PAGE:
Sand in the Machinery? Motions Heard in New Unionization Suit Today

Federal Judge Michael Davis today heard initial arguments in two lawsuits aimed at halting the forced unionization of childcare providers in Minnesota.

Two groups of plaintiffs filed two lawsuits, each making separate arguments as to why the newly passed unionization law should be struck down. In the first case heard, Saville, et-al v. Dayton, et-al, plaintiffs were represented by local attorney Doug Seaton, who also represented childcare providers in 2011 when they successfully sued to halt governor Dayton’s executive order calling for a unionization election among the self-employed day care operators.  Childcare Freedom financially supported that lawsuit and is raising money for the current suit.


The essence of the case is simply that Federal labor law prohibits business owners and employers from engaging in collective action (like unionizing). Federal law preempts state statutes and on that basis, the unionization law should be struck down.

In the second case, a different group of providers were represented by attorney Bill Messinger from the National Right to Work Foundation. That suit rests primarily on compelled membership in and financial obligation to an association (the union) by independent business owners being a violation of the First Amendment protections of freedom of association.

Both suits ask the court for a preliminary injunction to halt unionization efforts while the case is being decided.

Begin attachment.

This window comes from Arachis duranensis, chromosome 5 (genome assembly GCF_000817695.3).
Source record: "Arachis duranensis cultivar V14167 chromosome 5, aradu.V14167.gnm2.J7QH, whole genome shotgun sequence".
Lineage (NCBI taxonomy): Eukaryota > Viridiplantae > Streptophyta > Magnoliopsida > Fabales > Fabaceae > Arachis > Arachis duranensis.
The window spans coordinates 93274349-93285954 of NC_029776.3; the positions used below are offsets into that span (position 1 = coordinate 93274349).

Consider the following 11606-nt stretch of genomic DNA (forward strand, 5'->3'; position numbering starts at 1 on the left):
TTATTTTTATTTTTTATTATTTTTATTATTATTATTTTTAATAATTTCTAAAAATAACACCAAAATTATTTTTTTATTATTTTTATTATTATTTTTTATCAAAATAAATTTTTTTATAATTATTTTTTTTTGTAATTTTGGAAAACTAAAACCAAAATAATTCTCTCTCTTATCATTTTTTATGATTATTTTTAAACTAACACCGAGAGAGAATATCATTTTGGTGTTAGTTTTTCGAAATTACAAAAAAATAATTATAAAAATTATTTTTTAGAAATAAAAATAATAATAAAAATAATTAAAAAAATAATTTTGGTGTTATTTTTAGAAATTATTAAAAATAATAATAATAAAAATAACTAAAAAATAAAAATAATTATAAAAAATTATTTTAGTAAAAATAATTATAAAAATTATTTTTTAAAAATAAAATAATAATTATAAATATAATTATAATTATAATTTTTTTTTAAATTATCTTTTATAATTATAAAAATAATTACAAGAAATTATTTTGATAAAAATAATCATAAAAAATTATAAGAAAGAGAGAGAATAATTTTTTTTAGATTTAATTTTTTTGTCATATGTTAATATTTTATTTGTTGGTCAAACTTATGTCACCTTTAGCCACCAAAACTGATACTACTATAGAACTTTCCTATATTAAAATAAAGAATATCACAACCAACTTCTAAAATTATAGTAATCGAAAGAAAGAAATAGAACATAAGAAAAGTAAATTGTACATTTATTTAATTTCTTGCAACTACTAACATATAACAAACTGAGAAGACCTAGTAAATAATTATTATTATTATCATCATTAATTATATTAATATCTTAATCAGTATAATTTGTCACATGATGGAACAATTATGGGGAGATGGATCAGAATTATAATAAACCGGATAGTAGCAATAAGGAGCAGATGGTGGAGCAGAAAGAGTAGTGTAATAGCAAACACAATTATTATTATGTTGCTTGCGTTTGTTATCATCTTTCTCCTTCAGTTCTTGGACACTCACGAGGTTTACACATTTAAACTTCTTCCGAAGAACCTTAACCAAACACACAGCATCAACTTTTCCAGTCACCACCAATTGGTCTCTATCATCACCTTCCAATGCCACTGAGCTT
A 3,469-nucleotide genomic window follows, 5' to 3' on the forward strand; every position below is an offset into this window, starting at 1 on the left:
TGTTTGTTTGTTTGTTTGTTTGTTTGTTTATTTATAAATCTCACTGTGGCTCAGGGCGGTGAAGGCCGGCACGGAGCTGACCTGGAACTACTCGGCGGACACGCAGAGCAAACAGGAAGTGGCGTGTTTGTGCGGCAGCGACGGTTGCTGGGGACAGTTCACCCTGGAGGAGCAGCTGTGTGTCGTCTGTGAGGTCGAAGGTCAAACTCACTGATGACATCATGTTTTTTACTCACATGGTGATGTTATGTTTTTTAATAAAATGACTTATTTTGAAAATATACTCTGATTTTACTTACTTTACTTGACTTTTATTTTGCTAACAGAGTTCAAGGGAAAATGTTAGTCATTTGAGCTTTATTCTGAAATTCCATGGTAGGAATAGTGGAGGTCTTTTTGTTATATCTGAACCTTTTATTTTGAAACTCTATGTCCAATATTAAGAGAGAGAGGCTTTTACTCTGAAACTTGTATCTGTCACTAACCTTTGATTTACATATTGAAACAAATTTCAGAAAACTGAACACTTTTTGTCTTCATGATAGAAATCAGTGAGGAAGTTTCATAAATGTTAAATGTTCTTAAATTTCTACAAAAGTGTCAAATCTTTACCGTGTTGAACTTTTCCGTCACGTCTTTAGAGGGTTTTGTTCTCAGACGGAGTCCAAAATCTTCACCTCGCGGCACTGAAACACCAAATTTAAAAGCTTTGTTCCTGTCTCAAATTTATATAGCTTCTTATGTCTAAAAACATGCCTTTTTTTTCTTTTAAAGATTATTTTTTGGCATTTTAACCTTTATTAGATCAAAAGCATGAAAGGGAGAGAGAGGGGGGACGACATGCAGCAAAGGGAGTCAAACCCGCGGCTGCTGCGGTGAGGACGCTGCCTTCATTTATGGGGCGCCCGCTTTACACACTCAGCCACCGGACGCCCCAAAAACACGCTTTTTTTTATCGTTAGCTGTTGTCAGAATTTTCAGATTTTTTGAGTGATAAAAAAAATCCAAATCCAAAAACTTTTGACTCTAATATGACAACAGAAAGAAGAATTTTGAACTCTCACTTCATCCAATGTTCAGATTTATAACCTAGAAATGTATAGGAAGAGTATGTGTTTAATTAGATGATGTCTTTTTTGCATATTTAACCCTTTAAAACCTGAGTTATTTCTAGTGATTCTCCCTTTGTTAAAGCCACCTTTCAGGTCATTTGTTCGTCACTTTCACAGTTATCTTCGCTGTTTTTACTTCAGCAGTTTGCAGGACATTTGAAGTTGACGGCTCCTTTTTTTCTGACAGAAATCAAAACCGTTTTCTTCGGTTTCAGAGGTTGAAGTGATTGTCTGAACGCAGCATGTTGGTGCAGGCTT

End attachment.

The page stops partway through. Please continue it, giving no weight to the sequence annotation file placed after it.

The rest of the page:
Governor Dayton, though the Attorney General’s Office, filed motions to dismiss both lawsuits. In a statement, Dayton belittled the efforts of childcare providers to defend themselves from unwanted representation by a government employee union, comparing their lawsuits to “throwing little fits” and “throwing sand into the machinery.”

Before this morning’s hearing, the governor continued to press his verbal attack on daycare providers, calling the long-embattled independent providers, “right wing extremists,” for not wanting to become classified as employees of the state, nor be compelled to pay the government employee union, AFSCME for representation they don’t desire.

Judge Davis said he expects to rule on motions in both cases quickly.

Take Action: Help “throw sand in the machinery” of unjust government power that’s being directed at small businesswomen with a contribution towards funding the lawsuit against forced union representation. Click here to donate:

Cross-posted and comments welcome at Childcare Freedom.